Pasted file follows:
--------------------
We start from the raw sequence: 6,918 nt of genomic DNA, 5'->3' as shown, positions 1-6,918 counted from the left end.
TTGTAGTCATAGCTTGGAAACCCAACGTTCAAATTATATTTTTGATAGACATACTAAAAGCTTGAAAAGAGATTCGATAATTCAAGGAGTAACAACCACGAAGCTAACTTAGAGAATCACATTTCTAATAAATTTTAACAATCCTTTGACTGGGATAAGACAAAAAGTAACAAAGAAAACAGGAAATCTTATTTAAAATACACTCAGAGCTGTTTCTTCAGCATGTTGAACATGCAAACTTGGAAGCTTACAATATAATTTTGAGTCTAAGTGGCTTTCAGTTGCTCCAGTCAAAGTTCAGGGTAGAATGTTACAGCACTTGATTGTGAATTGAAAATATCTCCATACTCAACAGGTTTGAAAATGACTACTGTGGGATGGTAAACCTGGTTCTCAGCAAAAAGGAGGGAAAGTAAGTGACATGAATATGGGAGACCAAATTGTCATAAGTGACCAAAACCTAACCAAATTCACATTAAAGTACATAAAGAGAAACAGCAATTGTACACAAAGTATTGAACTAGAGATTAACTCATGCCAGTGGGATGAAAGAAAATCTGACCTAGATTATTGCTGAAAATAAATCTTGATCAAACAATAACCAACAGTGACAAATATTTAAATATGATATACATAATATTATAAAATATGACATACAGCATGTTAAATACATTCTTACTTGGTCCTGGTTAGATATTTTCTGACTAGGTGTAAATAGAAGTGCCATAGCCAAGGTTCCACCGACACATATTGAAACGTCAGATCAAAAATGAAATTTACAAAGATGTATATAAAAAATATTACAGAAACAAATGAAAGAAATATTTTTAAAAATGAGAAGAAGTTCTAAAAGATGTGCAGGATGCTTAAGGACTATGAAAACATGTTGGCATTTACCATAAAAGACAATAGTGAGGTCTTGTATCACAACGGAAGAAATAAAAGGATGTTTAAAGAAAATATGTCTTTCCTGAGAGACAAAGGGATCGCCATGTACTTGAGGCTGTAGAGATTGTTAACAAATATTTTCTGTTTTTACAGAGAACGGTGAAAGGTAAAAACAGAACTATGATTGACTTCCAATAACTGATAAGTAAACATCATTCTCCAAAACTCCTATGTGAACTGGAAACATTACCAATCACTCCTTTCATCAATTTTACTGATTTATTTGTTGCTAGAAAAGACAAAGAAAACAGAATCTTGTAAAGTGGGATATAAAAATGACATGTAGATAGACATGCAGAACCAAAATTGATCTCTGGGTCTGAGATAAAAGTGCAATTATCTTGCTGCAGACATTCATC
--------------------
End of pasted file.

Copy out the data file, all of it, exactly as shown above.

We start from the raw sequence: 6,918 nt of genomic DNA, 5'->3' as shown, positions 1-6,918 counted from the left end.
TTGTAGTCATAGCTTGGAAACCCAACGTTCAAATTATATTTTTGATAGACATACTAAAAGCTTGAAAAGAGATTCGATAATTCAAGGAGTAACAACCACGAAGCTAACTTAGAGAATCACATTTCTAATAAATTTTAACAATCCTTTGACTGGGATAAGACAAAAAGTAACAAAGAAAACAGGAAATCTTATTTAAAATACACTCAGAGCTGTTTCTTCAGCATGTTGAACATGCAAACTTGGAAGCTTACAATATAATTTTGAGTCTAAGTGGCTTTCAGTTGCTCCAGTCAAAGTTCAGGGTAGAATGTTACAGCACTTGATTGTGAATTGAAAATATCTCCATACTCAACAGGTTTGAAAATGACTACTGTGGGATGGTAAACCTGGTTCTCAGCAAAAAGGAGGGAAAGTAAGTGACATGAATATGGGAGACCAAATTGTCATAAGTGACCAAAACCTAACCAAATTCACATTAAAGTACATAAAGAGAAACAGCAATTGTACACAAAGTATTGAACTAGAGATTAACTCATGCCAGTGGGATGAAAGAAAATCTGACCTAGATTATTGCTGAAAATAAATCTTGATCAAACAATAACCAACAGTGACAAATATTTAAATATGATATACATAATATTATAAAATATGACATACAGCATGTTAAATACATTCTTACTTGGTCCTGGTTAGATATTTTCTGACTAGGTGTAAATAGAAGTGCCATAGCCAAGGTTCCACCGACACATATTGAAACGTCAGATCAAAAATGAAATTTACAAAGATGTATATAAAAAATATTACAGAAACAAATGAAAGAAATATTTTTAAAAATGAGAAGAAGTTCTAAAAGATGTGCAGGATGCTTAAGGACTATGAAAACATGTTGGCATTTACCATAAAAGACAATAGTGAGGTCTTGTATCACAACGGAAGAAATAAAAGGATGTTTAAAGAAAATATGTCTTTCCTGAGAGACAAAGGGATCGCCATGTACTTGAGGCTGTAGAGATTGTTAACAAATATTTTCTGTTTTTACAGAGAACGGTGAAAGGTAAAAACAGAACTATGATTGACTTCCAATAACTGATAAGTAAACATCATTCTCCAAAACTCCTATGTGAACTGGAAACATTACCAATCACTCCTTTCATCAATTTTACTGATTTATTTGTTGCTAGAAAAGACAAAGAAAACAGAATCTTGTAAAGTGGGATATAAAAATGACATGTAGATAGACATGCAGAACCAAAATTGATCTCTGGGTCTGAGATAAAAGTGCAATTATCTTGCTGCAGACATTCATC